Wednesday, February 3, 2010

Writer's Block of the Soul



I can't seem to motivate myself!  Can't think a thought through to the end.  My brain feels blocked.  I make sketches of ideas for jewelry items and paintings, but it never goes any further.  But at least they are saved for later, when I have the energy to complete them.

But what's wrong with me?  Stress, I guess.  Lots going on in the family.  Maybe when that all settles down I can get back into my groove.

And my art class starts up again in 2 weeks, so maybe that will help fuel some creativity.

Until then, though, I'm still searching for that creative kick in the buns.  

Any suggestions out there?


Thursday, October 22, 2009


I finished my first sterling silver jewelry piece this week.  I'm taking a class and having FUN!  I can really get into this (as the newly acquired tools in my crafting closet can attest!).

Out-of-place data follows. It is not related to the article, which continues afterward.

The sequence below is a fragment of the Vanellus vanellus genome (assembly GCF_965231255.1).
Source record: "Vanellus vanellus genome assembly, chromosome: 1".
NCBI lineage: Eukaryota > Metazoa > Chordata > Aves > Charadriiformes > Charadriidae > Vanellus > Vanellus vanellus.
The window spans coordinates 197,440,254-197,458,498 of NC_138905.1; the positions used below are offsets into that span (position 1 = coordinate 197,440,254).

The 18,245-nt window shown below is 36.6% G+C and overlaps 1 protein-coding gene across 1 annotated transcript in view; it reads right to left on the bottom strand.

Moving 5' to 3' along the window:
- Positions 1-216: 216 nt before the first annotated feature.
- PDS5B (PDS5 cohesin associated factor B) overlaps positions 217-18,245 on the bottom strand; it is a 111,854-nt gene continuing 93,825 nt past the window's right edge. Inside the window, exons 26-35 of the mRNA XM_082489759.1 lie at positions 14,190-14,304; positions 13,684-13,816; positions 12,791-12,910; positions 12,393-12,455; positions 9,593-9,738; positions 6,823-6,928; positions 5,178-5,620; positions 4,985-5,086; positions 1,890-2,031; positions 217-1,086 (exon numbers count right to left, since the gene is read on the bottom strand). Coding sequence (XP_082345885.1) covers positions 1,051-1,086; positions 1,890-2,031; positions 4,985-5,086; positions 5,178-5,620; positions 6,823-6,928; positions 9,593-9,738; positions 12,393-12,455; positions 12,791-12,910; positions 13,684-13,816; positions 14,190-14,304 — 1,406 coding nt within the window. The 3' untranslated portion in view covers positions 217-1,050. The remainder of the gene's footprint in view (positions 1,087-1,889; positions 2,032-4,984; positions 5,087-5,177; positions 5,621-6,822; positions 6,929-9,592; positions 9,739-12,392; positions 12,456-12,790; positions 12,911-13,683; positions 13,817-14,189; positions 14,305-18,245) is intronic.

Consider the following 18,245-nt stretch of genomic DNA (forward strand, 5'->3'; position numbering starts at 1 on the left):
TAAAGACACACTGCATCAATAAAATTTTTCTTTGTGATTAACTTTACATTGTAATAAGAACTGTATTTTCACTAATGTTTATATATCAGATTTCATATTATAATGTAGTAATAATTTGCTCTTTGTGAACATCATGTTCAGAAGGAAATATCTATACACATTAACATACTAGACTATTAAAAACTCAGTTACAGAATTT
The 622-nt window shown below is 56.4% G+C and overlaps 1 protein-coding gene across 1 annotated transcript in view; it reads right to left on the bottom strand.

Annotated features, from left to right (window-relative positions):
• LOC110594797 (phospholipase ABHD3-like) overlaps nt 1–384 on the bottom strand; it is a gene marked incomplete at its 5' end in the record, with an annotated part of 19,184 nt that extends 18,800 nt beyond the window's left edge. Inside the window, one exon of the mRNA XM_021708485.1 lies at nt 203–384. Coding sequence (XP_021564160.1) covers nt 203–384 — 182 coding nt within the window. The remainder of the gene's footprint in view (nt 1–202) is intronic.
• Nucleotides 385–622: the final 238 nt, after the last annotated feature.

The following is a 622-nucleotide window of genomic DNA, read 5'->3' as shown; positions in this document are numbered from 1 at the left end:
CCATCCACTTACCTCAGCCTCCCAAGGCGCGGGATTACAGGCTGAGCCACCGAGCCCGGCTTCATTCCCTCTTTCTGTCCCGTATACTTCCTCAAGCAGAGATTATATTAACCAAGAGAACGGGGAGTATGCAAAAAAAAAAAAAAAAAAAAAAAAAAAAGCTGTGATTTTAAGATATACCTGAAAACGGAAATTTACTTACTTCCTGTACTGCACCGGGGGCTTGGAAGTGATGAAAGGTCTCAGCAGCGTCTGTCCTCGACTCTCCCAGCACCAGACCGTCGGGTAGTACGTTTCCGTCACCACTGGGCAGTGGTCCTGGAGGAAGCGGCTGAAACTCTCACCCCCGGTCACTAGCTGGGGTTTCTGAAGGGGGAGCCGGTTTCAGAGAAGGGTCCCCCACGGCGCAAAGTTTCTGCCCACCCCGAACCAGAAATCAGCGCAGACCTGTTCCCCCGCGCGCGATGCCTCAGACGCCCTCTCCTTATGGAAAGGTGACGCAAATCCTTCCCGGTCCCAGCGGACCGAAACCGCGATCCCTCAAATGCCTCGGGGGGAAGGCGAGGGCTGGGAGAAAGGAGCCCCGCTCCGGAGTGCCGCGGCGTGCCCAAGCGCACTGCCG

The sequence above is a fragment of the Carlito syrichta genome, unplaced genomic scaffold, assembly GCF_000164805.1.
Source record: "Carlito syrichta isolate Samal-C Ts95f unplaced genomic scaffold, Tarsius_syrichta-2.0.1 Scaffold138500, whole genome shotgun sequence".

The teacher calls this a Hopi-style pin, but basically it's an overlay.  Two layers of silver are soldered together, the top is 20 gauge and the bottom is 22 gauge.  The top layer has been pierced/sawed to reveal portions of the bottom layer, which was then lightly textured to add some interest.  The idea was to play with positive and negative space, and really show that by oxidizing the layer below. 

We were asked to choose a photograph as inspiration, and I ultimately chose a photo that I'd taken many years ago of a Dogwood flower in Yosemite Valley:


Thursday, September 24, 2009

Cataloging today

I decided to work on cataloging my photos today.  Not very glamourous work, but it needs to be done.  Have you ever wanted to find a photo that you'd taken years ago, say of a specific flower, but don't remember exactly where it is on your hard drive?  Did you ever find yourself thinking, "Now what did I name that folder?"  Well...

Cataloging/tagging/labeling your photos only way to find photos by keyword searching, rather than guesswork.

So that's what I'm working on today.  Whoo-hoo!

I'm using Adobe's Lightroom, because it plays nice with Photoshop.  But honestly there are many many other options out there.  If you're interested, do a Google search on "photo cataloging software", and see what you find.